I’ve consciously slowed down a little recently with releases but have a few things in the pipeline. It’s so hard to be specific these days because of the delays that seem inherent with vinyl production but upcoming I have a 12” on Nicetrax, which I’m sharing with Jcub and Lil’Mark (my side is actually the second track of my Lovecast, “Where’s the Story?”); a 12” coming on an underground Spanish Label, Petit Morte Musique with some heavyweight remixers-Javi Bora and Cesar Merveille; and a 12” with Gertenhaus with a stunning remix by Kevin Over. I’ve been remixing for Alex Ferrer at Deeplomatic and for William Welt’s new label too and despite having slowed down with releases have been writing a great deal of music which is currently ‘stockpiling’ as I decide what to do with it all…watch this space. I’ve really been focused a great deal on DJing though. I’ve been finding tons of great new music and really working hard on trying to find ways that will let me showcase it in the most musical way I can. I’ve been lucky to have just been touring in Australia and Asia and have recently taken charge of my own bookings again so have been ‘hustling’ for gigs as much as I can, which I’m really enjoying – though it can be great if you have an agent looking after everything for you. However, there is something nice about dealing with people directly, after all it’s all about trying to make the best party that you can so if you can establish that right from the start with the way that you and a promoter are dealing with each other it generally makes for a more fun experience on every level. I have bookings for Manchester, London, Berlin, Madrid, Leeds, Birmingham, Ireland and more coming up. I’m looking into some long-haul touring later this year and into 2017 and am up for more if anybody out there’s interested!
All my mates, great sound, lots of love in the air, nice weather… after that, wherever you like.
I’ve been lucky to collaborate with some real heroes but one person I was trying to hook up with who unfortunately recently passed was the Brazilian artist Nana Vasconcelos-a great percussionist, vocalist and also composer and producer. He was and still is a huge influence.
Well it’s a cheap plug but I decided to set up my own, “Well Cut Records” to be my own dream label in terms of it being there so I could release my own music when I wanted and on my own terms….of course the reality isn’t that easy to achieve but I’d certainly like to dream that it might develop to that at some stage.
Hobbies outside of music…
I ski. A lot. I used to race slalom as a kid and have recently got right back into it over the last couple of years. I live not far from an indoor snow slope so train all year round 3-4 mornings a week-it’s good for my head. After that, stamp collecting, drinking and eating, train spotting and ranting about stuff on social media, you know, the usual DJ stuff.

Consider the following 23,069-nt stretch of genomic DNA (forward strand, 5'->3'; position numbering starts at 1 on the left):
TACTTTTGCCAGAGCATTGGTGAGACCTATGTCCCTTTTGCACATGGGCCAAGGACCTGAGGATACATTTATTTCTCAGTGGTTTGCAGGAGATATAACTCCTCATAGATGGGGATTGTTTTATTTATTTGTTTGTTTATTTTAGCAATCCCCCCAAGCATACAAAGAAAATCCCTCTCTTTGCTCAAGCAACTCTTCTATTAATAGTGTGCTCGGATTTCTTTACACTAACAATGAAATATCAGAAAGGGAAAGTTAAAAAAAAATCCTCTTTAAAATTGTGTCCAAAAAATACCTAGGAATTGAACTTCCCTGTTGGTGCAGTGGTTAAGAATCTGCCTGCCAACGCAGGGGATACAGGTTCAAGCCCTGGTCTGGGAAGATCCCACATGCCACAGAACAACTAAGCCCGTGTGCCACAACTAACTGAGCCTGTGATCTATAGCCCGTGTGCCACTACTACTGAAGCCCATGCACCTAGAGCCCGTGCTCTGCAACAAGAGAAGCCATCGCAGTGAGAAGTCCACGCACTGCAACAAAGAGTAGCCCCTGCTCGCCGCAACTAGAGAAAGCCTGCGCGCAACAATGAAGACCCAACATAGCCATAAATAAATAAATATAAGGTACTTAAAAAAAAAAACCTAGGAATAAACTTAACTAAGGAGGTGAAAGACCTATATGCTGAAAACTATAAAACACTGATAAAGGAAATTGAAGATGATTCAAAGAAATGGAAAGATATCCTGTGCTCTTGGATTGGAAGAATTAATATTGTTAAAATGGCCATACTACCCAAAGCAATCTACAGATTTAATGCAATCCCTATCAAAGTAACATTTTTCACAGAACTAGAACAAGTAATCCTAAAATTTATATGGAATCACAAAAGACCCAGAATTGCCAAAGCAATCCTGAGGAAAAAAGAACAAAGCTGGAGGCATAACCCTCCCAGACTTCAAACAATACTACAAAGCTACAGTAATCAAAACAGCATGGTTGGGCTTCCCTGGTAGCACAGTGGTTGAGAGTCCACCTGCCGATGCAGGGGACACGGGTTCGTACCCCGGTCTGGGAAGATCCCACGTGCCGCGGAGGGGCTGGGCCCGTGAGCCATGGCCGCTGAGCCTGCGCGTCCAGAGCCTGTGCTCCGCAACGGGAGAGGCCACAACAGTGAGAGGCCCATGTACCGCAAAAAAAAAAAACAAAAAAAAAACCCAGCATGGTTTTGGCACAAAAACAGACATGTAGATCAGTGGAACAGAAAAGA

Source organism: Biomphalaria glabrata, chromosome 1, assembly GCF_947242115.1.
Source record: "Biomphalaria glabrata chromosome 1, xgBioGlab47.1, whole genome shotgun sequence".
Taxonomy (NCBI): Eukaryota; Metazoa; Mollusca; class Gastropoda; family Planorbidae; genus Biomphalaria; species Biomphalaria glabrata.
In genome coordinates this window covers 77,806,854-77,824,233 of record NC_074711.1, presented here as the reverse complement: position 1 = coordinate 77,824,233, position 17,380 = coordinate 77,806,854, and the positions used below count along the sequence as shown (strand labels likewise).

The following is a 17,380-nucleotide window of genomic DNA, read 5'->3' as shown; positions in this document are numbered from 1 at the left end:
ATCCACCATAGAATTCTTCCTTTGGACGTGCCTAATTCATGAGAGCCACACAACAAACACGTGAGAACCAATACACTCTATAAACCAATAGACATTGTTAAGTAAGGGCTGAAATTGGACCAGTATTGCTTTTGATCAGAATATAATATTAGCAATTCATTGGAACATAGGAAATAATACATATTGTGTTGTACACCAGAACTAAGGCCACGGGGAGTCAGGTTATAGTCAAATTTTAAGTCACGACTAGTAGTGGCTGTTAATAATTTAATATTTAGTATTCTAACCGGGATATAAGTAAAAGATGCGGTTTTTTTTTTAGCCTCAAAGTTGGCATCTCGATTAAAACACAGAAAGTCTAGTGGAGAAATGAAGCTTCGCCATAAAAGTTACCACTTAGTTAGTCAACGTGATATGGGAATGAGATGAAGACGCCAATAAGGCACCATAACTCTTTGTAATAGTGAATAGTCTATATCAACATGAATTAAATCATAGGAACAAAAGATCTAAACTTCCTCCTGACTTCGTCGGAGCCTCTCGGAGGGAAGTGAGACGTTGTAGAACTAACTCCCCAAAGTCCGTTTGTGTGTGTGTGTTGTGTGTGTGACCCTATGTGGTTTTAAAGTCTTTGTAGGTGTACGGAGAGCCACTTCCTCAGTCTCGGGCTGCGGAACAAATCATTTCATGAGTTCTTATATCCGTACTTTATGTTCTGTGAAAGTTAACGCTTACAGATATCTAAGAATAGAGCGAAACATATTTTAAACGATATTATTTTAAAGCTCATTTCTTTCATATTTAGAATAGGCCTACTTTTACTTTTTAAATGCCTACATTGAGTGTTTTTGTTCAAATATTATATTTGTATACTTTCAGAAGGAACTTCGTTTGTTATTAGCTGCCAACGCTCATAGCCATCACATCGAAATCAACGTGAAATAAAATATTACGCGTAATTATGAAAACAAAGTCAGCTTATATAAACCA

What touristy activities do you like doing when visiting a foreign city?
Definitely eating. I’m lucky to travel lots to different places but it’s usually for such a short amount of time that I’ve found that the best way to experience it is to eat the most authentic food you can. Probably ‘street’ food, that way you get to people watch more as you do it. I love it. In Japan they started to call me ‘Foodymanc’
Name one track that has been working well on the dance floors for you…
There’s a track towards the end of my Lovecast, ‘Allenby’ by the Audio Junkies on Sincopat whch has been DESTROYING people since I got it at the start of this year. It’s a monstrously fat sounding arpeggiating across the bar synth workout. It will be staying in the bag forever.
Tell us about your mix…
Well the only plan was to include the track for the Nicetrax release, “Where’s the Story?” It features a spoken word by Jeff Mills (can I have him for a collab too please?) in which he talks about the importance of trying to tell a story through electronic music which really resonated with me. “Where’s the fucking story?” is something that I often heard girlfriends in Manchester ask too when dissing DJs who would be playing in too linear a fashion for them. (Gotta be able to mix it up for the Mancs!). That really set the tone for the mix though. I was thinking about playing tunes that might do that. For me the best producers are the people who are joining all the musical dots for me and often with routes that I hadn’t or wouldn’t have considered before. That’s what inspires me and what I definitely aspire towards…. one day perhaps…? I recorded two mixes-one in the afternoon, then one about 3am…. Though I got a lot of stuff I wanted to in on the afternoon session it was of course the 3am mix that felt most natural and had the better vibe.
Drink of choice…
You’re getting’ em in? The BIGGEST of course! Cheers!
Resonance Records has had a healthy first half of 2016, signing the likes of Solardo, Truth Be Told, Majesty and Max Chapman himself. Next up on the imprint is Montel, a producer whose rise since 2013 has been envious to say the least with appearances on established imprints such as Bedrock, Knee Deep In Sound, Avotre, Lost and Leftroom to name a few.
‘Anytime’ is a percussive production boasting whispering vocals and a rumbling bassline geared for peaktime bedlam. Thudding kicks and heady breaks form ‘Cisco’s Cut’ before a rippling low-end and shadowy vox come into effect, before Max Chapman’s remix of ‘Cisco’s Cut’ concludes the release, reinterpreting the original by adding the Resonance founder’s signature energy.
Montel Anytime EP is out on Resonance Records on 6th June 2016.